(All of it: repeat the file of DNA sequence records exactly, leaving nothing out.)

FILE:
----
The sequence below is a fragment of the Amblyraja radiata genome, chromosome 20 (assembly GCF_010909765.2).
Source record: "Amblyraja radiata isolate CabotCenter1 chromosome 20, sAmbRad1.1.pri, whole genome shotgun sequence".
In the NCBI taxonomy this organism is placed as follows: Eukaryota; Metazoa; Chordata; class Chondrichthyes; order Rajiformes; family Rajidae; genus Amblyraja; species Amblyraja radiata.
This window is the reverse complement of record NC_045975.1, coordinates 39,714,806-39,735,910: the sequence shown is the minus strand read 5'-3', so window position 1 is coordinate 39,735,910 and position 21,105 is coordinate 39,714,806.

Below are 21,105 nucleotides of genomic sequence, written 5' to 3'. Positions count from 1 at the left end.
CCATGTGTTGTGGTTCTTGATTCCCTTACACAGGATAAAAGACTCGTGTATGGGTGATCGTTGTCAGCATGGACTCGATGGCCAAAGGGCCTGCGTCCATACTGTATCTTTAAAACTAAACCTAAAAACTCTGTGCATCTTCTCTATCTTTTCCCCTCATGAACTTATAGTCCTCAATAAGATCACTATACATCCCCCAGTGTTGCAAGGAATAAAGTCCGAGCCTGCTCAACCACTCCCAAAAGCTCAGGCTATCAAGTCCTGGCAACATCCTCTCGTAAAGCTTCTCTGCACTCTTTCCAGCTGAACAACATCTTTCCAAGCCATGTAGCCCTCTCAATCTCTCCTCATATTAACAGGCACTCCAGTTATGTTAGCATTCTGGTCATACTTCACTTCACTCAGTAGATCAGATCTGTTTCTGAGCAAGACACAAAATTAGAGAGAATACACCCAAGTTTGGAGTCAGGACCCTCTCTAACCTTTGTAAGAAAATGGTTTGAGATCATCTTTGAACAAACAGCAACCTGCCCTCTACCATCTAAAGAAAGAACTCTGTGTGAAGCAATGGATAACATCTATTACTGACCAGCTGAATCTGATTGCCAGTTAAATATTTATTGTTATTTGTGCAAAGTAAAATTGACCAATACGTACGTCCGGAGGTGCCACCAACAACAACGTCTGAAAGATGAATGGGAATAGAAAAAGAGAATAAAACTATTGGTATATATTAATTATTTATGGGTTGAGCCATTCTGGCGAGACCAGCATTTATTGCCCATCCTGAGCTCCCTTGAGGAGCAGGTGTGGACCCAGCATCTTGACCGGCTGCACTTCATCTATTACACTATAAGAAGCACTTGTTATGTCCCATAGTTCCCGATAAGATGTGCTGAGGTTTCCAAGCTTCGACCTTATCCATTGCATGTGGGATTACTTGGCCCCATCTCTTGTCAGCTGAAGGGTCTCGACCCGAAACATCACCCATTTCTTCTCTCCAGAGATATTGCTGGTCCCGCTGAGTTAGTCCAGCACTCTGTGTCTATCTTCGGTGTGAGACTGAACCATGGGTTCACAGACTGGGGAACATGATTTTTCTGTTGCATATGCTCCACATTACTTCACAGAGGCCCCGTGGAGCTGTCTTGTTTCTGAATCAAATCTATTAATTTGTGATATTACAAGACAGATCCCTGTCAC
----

The sequence below is a fragment of the Amblyraja radiata genome, chromosome 20 (assembly GCF_010909765.2).
Source record: "Amblyraja radiata isolate CabotCenter1 chromosome 20, sAmbRad1.1.pri, whole genome shotgun sequence".
In the NCBI taxonomy this organism is placed as follows: Eukaryota; Metazoa; Chordata; class Chondrichthyes; order Rajiformes; family Rajidae; genus Amblyraja; species Amblyraja radiata.
This window is the reverse complement of record NC_045975.1, coordinates 39,714,806-39,735,910: the sequence shown is the minus strand read 5'-3', so window position 1 is coordinate 39,735,910 and position 21,105 is coordinate 39,714,806.

Below are 21,105 nucleotides of genomic sequence, written 5' to 3'. Positions count from 1 at the left end.
CCATGTGTTGTGGTTCTTGATTCCCTTACACAGGATAAAAGACTCGTGTATGGGTGATCGTTGTCAGCATGGACTCGATGGCCAAAGGGCCTGCGTCCATACTGTATCTTTAAAACTAAACCTAAAAACTCTGTGCATCTTCTCTATCTTTTCCCCTCATGAACTTATAGTCCTCAATAAGATCACTATACATCCCCCAGTGTTGCAAGGAATAAAGTCCGAGCCTGCTCAACCACTCCCAAAAGCTCAGGCTATCAAGTCCTGGCAACATCCTCTCGTAAAGCTTCTCTGCACTCTTTCCAGCTGAACAACATCTTTCCAAGCCATGTAGCCCTCTCAATCTCTCCTCATATTAACAGGCACTCCAGTTATGTTAGCATTCTGGTCATACTTCACTTCACTCAGTAGATCAGATCTGTTTCTGAGCAAGACACAAAATTAGAGAGAATACACCCAAGTTTGGAGTCAGGACCCTCTCTAACCTTTGTAAGAAAATGGTTTGAGATCATCTTTGAACAAACAGCAACCTGCCCTCTACCATCTAAAGAAAGAACTCTGTGTGAAGCAATGGATAACATCTATTACTGACCAGCTGAATCTGATTGCCAGTTAAATATTTATTGTTATTTGTGCAAAGTAAAATTGACCAATACGTACGTCCGGAGGTGCCACCAACAACAACGTCTGAAAGATGAATGGGAATAGAAAAAGAGAATAAAACTATTGGTATATATTAATTATTTATGGGTTGAGCCATTCTGGCGAGACCAGCATTTATTGCCCATCCTGAGCTCCCTTGAGGAGCAGGTGTGGACCCAGCATCTTGACCGGCTGCACTTCATCTATTACACTATAAGAAGCACTTGTTATGTCCCATAGTTCCCGATAAGATGTGCTGAGGTTTCCAAGCTTCGACCTTATCCATTGCATGTGGGATTACTTGGCCCCATCTCTTGTCAGCTGAAGGGTCTCGACCCGAAACATCACCCATTTCTTCTCTCCAGAGATATTGCTGGTCCCGCTGAGTTAGTCCAGCACTCTGTGTCTATCTTCGGTGTGAGACTGAACCATGGGTTCACAGACTGGGGAACATGATTTTTCTGTTGCATATGCTCCACATTACTTCACAGAGGCCCCGTGGAGCTGTCTTGTTTCTGAATCAAATCTATTAATTTGTGATATTACAAGACAGATCCCTGTCAC